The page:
Hundreds of supporters of a ballot question that would allow for undocumented immigrants to pay in-state tuition marched along University Boulevard on Saturday in an effort to remind residents to register to vote and support the measure.
The march was organized by Casa of Maryland, a group that advocates for immigrant rights. Marchers met at the group’s Multicultural Center in Langley Park where they drummed on buckets, chanted slogans and listened to speeches by undocumented students, state officials and University of Maryland University College President Javier Miyares.
Marchers walked to the University of Maryland at College Park, chanting “Si se puede” — roughly translated to “Yes, we can” — and held signs along the way. Many undocumented students who participated in the march attended or currently attend high schools in Prince George’s County.
Veronica Saravia, 17, graduated from High Point High School in Beltsville in June with a 3.0 GPA, she said. Saravia was born in El Salvador, but came to the United States with her family when she was a child.
She said she could not currently afford to attend Montgomery Community College to study psychology given that she must pay out-of-state tuition. The in-state tuition rate is $69 compared to $261 for the out-of-state rate, according to the college’s website.
“All I want is a better chance to better myself and have a future,” Saravia said. “It has always made me feel like an outsider knowing that I could not go to college and succeed in life. But I am trying to change my view of that. I am not an outsider. I am the same as everybody else.”
Marianela Herrera, 18, a senior at Eleanor Roosevelt High School in Greenbelt, was born in Mexico and came to Maryland with her family when she was eight years old. She and her twin sister attended Lamont Elementary in New Carrollton.
Herrera said she plans to work for a few months after graduation to save up so she can afford to go to Howard Community College in Columbia, where she wants to study criminal justice. Currently, her mother does not work and her father is employed in a low-wage job, making it difficult for the family, which also includes six younger brothers, to stay afloat.
“I don’t think it is fair,” Herrera said. “It is basically a waste of time to go and work when you should be in school learning.”
The march comes after a poll released late last month showed that 57.8 percent of Maryland voters support Question 4, which would allow for undocumented students to pay in-state tuition at public colleges if they attended a Maryland high school and their parents or themselves have filed state taxes.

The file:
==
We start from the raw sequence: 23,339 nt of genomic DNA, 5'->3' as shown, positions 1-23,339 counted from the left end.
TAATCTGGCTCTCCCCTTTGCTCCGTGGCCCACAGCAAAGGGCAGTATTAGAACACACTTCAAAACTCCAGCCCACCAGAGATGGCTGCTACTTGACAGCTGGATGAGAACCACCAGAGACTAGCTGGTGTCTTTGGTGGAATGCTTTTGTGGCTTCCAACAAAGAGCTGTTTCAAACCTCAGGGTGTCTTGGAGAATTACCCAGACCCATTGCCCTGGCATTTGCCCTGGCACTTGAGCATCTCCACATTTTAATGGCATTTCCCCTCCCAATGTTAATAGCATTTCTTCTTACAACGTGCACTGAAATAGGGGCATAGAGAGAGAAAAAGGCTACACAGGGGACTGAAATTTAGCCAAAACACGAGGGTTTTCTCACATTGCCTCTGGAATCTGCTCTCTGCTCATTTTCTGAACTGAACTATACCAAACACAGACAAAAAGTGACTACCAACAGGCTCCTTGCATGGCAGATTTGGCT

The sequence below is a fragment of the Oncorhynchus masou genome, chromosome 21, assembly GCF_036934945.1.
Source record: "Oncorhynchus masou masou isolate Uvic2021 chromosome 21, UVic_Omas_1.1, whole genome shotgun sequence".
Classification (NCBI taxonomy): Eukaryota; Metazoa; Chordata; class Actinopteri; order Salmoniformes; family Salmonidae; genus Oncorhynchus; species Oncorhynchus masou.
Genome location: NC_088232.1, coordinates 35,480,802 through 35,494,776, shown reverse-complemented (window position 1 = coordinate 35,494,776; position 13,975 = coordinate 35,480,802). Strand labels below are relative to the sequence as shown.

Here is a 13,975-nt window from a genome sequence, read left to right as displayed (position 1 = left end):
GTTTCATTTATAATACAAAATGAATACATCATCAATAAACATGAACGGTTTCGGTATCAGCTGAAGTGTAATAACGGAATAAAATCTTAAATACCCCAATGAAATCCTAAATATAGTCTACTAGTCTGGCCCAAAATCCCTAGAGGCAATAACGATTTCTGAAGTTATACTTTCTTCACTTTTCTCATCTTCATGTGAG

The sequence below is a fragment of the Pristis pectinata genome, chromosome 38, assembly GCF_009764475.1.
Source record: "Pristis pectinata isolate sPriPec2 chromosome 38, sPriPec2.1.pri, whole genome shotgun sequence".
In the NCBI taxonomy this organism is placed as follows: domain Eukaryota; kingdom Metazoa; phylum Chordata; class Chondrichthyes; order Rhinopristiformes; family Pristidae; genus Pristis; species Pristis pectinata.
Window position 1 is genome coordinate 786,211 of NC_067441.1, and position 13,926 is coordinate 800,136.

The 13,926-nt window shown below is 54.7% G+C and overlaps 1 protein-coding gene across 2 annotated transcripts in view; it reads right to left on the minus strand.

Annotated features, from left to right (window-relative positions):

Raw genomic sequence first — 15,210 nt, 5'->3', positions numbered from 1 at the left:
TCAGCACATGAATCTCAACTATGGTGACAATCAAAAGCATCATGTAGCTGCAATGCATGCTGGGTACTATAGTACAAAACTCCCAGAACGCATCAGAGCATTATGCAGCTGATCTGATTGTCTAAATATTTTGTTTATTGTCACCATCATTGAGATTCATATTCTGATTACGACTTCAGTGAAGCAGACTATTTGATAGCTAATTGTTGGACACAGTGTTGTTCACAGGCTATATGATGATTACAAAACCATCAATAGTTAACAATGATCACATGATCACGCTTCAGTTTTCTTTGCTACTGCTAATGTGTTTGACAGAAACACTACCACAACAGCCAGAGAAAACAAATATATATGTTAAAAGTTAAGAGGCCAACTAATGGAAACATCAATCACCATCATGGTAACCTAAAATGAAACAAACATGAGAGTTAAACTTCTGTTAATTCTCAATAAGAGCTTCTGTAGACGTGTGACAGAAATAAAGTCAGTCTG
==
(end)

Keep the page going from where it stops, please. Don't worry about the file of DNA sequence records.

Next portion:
The main goal of the march was to remind people that the deadline for registering to vote — Oct. 16 — was nearing and that they should vote yes on the measure, said Kim Propeack, Casa’s political director.
Critics argue that undocumented immigrants should not pay less to attend the state’s public colleges, especially given that the state has been under financial stress in recent years.
C. Paul Mendez, executive director of Help Save Maryland, a group that opposes illegal immigration and Question 4, said he was not concerned with the size of the march and questioned the sample sizes of polls released on Question 4. It did not make sense for the state to invest in undocumented students’ education if they cannot legally work after college, he said.
“The key thing to remember is that the state of Maryland has been extremely generous,” Mendez said. “For people to turn around and demand more is a little off-putting, especially given the state of the economy.”
That is not the view of Elias Vlanton, a history teacher at Bladensburg High School, who attended the march. He said he knows dozens of students who are undocumented or their family members have paid taxes and worked in Maryland.
“They are subsidizing other students going to college and they are denied the right to go to college; that is a crime,” Vlanton said. “The whole history of the country has been expanding access to education, because that is what has made the country great. So now to say that someone that has been here 10 years or 15 years, and all of sudden and they can’t go to school, that is un-American to me.”